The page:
Mobile scheme to tackle tooth decay among disadvantaged children

The Hampstead-based Dental Wellness Trust is taking oral healthcare into schools

The Hampstead-based Dental Wellness Trust is taking oral healthcare into schools including Mora Primary - Credit: Dental Wellness Trust 

A Hampstead-based charity is piloting a new scheme to improve dental health among disadvantaged children.

The Dental Wellness Trust launched an oral health screening and varnish programme at Mora Primary School in Cricklewood on Friday (February 4).

With lockdown restrictions impacting families, Public Health England data suggests 50% of London children (one million) have not been seen by a dentist in at least 12 months.

The charity screened around 250 children at Mora Primary and will be visiting about 50 children at Islamia Primary School in Queen’s Park this Friday with its mobile dental clinic.

It hopes to roll the pilot scheme out across London.

The Dental Wellness Trust offers, with parent consent, fluoride varnish treatment to help prevent further tooth decay, slow it down, or stop it from getting worse. 

Founder Dr Linda Greenwall said: “The current situation is truly shocking. Even before the pandemic, tooth decay amongst children was extremely worrying but the events of the past two years have exacerbated things massively. So much so, that amongst some of the children that needed fillings, they now needed extractions.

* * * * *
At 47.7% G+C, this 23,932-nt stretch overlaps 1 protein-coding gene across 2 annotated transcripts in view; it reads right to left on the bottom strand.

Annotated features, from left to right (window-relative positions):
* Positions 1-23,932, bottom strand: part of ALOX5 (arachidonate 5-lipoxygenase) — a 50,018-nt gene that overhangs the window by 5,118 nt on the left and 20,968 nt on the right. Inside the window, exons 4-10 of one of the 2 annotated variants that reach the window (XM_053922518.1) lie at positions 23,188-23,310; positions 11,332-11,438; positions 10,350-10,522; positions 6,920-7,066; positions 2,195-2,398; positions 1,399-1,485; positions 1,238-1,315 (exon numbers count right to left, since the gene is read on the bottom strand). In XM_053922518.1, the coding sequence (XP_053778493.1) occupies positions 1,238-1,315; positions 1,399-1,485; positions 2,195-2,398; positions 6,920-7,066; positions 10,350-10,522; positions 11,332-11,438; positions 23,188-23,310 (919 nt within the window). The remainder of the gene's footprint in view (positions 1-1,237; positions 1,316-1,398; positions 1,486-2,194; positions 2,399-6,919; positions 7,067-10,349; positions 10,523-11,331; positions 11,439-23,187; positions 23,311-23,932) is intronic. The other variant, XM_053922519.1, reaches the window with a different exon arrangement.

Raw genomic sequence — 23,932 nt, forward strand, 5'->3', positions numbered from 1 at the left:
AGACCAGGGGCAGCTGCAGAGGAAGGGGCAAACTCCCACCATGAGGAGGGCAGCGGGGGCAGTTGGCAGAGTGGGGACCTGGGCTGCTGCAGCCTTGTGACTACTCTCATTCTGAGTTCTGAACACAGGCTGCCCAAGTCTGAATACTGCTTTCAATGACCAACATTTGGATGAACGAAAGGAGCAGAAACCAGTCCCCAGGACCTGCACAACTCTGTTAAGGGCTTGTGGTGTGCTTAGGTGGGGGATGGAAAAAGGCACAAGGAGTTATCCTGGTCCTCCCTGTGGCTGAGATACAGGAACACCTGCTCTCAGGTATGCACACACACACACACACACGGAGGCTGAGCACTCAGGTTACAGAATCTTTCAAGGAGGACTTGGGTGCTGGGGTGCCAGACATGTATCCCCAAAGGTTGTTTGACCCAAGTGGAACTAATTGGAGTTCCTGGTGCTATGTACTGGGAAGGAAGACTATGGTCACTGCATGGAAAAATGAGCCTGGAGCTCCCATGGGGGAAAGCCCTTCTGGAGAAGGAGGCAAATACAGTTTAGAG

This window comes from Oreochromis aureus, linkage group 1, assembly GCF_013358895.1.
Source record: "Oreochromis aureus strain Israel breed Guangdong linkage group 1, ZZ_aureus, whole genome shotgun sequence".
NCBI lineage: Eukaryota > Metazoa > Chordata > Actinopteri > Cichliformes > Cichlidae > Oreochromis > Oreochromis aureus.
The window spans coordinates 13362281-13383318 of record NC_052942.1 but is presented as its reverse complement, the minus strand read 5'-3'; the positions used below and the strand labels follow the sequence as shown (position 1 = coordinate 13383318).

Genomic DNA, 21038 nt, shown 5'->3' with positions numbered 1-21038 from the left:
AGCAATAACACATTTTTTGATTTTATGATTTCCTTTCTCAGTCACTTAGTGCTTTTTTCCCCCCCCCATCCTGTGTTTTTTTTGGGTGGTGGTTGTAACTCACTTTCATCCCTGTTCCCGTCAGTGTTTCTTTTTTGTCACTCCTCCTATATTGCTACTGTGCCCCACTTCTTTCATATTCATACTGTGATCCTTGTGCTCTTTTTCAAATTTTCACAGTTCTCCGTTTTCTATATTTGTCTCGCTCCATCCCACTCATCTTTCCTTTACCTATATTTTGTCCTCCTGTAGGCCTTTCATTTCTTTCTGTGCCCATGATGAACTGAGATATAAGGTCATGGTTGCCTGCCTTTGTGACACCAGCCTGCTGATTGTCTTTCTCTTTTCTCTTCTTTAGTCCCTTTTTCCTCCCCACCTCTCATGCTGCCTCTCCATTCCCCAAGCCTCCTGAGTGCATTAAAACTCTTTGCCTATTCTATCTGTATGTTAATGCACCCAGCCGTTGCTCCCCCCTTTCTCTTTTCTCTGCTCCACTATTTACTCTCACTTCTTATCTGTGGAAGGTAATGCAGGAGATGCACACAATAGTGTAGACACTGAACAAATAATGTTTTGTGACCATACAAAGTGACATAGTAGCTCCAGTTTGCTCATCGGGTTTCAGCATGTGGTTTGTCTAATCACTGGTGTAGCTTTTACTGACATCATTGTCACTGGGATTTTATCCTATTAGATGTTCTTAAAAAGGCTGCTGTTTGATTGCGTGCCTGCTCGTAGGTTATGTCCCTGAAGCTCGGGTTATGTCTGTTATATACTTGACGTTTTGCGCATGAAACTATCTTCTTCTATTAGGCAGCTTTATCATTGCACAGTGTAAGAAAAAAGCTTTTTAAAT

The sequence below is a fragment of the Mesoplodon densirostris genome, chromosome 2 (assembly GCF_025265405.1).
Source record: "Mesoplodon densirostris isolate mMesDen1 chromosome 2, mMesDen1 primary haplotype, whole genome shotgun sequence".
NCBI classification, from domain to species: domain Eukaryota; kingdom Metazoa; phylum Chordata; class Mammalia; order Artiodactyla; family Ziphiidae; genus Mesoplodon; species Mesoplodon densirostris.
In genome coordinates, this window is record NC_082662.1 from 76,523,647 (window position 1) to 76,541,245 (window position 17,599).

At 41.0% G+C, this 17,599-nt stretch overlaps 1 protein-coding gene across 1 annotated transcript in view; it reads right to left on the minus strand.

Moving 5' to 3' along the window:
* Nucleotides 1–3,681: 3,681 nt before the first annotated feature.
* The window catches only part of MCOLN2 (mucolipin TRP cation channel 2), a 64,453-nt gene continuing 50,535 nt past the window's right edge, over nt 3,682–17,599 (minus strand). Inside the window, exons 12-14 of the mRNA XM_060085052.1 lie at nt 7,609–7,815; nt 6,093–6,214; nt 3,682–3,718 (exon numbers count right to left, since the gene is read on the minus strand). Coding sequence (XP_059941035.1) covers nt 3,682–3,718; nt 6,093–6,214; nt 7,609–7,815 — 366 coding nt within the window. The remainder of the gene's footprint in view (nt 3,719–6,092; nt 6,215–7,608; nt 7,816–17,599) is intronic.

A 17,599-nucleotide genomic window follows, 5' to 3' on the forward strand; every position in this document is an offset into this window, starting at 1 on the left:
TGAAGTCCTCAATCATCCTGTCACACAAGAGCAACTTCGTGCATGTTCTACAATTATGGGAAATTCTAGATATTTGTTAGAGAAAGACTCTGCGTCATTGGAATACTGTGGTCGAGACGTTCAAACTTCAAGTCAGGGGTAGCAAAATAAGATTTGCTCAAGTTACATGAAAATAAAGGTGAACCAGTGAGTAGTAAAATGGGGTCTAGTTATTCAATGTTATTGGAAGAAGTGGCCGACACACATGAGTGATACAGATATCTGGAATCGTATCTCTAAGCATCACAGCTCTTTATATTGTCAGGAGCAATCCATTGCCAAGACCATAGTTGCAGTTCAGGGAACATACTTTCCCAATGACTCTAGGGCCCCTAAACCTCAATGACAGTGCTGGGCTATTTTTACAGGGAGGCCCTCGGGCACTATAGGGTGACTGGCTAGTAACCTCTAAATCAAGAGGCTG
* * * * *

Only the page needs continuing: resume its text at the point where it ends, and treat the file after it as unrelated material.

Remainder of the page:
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"The list of emergency appointments is growing by the day as we are scrambling to catch up. Evidence show that delays in preventative care could result in children developing more tooth decay, especially when it starts in childhood, and this is the strongest indicator of risk into adulthood."

Dr Linda Greenwall, headteacher Polly Baylis, and Dr Saul Konviser

Dental Wellness Trust founder Dr Linda Greenwall, Mora Primary and Nursery School headteacher Polly Baylis, and Dr Saul Konviser of the Dental Wellness Trust - Credit: Polly Baylis

During the pandemic, the charity has expanded its toothbrushing programmes in schools and nurseries, helping nearly 10,000 children around England.

Mora Primary School deputy headteacher Kate Bass said: "As we know, during the pandemic families were forced into isolation, lock down and social distancing which, in some cases, has had a negative impact on their health.

"In particular, the disruption to the normal routines of children, such as having to home school has resulted in their oral health being overlooked – not to mention a disruption to their daily diets and the temptation of sugary foods. This is why we so urgently need these oral health screenings and help prevent tooth decay.”